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The Boston Bloomers


By the late 1800s, baseball was wildly popular. Every town had a team that competed against neighboring towns for local bragging rights. Women were not about to be left out. They couldn’t vote or own property after marriage, but they could play ball. They did it in long skirts and high-button shoes. That was about to change.

Amelia Bloomer designed loose, harem-style pants that allowed women more freedom of movement. She designed the style so women could more easily ride bicycles. Her new fashion caught on. Women began wearing “bloomers” for biking, but also for sports like tennis and baseball.

Women’s baseball teams first played organized games in 1875. They were popular with spectators as the teams barnstormed across the country playing local men’s teams. Teams like the Philadelphia Bobbies and the Baltimore Black Sox Colored Girls provided young women with employment, independence, and adventure. Some individual women gained national attention. Beatrice Mitchell signed with a men’s minor league team. She struck out both Babe Ruth and Lou Gehrig.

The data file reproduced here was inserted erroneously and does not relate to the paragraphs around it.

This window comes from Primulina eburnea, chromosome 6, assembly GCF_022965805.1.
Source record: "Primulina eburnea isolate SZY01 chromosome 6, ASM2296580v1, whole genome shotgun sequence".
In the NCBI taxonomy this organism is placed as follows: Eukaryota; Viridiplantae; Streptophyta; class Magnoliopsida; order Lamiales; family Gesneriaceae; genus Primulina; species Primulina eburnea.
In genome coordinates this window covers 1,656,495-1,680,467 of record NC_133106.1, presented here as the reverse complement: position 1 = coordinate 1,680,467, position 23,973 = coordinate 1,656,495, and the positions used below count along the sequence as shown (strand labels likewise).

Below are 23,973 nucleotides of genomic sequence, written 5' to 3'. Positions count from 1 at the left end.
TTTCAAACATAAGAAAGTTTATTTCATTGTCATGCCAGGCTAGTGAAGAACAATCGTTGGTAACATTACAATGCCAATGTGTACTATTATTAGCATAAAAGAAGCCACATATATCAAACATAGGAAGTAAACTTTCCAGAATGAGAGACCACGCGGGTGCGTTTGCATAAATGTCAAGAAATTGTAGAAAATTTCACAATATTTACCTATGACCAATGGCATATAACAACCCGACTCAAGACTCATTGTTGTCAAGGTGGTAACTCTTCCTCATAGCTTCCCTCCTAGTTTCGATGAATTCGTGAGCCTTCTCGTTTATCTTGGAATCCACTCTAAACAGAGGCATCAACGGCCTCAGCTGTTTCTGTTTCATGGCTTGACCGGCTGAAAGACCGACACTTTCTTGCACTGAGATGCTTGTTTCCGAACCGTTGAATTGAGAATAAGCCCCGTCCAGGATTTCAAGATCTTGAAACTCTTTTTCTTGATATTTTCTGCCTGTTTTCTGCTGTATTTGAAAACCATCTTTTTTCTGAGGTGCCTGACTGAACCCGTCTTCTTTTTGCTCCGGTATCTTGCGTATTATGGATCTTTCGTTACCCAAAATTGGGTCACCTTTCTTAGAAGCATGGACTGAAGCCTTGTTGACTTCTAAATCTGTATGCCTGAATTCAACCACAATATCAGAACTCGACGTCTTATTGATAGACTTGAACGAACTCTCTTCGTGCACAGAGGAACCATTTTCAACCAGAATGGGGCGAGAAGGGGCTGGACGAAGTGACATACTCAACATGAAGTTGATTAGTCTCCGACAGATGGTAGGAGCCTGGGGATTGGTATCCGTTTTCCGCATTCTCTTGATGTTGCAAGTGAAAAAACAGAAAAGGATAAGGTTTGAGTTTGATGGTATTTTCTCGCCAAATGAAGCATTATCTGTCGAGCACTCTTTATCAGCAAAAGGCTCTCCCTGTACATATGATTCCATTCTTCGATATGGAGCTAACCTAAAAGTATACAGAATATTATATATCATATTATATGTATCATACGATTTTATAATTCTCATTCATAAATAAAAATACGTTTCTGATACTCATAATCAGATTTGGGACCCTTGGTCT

On this date in 1900, the Devils Lake newspaper announced that the Boston Bloomers were coming to town. The team claimed the title of “Champion Lady Base Ball Players of the World.” That was a title they invented themselves since there were no organized women’s leagues and no championship games. Nonetheless, they were one of the best-known women’s teams in the country.

On June 13th, the Boston Bloomers were scheduled to play a game against the Devils Lake men’s team. The newspaper noted that the Bloomers traveled in a first class private “palace car” and brought everything they needed including a grandstand with seating for two thousand spectators.

Not everyone was a fan of the female teams. Critics said they broke traditional gender roles, and they warned of dire consequences exercise had for women. The teams fought hard to stress that they were women of good character. The Devils Lake ad for the Boston Bloomers described them as having “ladylike behavior.” Many teams advertised that no actresses were allowed.

Women’s teams began to fade out with the increasing popularity of men’s minor leagues. The last of the Bloomer Girls teams played in 1934.


Dakota Datebook by Carole Butcher



Devils Lake Inter-Ocean. “The Boston Bloomers” [ad]. Devils Lake ND. 6/1/1900, 2.

Wednesday’s Women. “Bloomer Girls’ Baseball Teams.” https://wednesdayswomen.com/amelia-bloomer-and-baseballs-bloomer-girls/  Accessed 5/15/2021.

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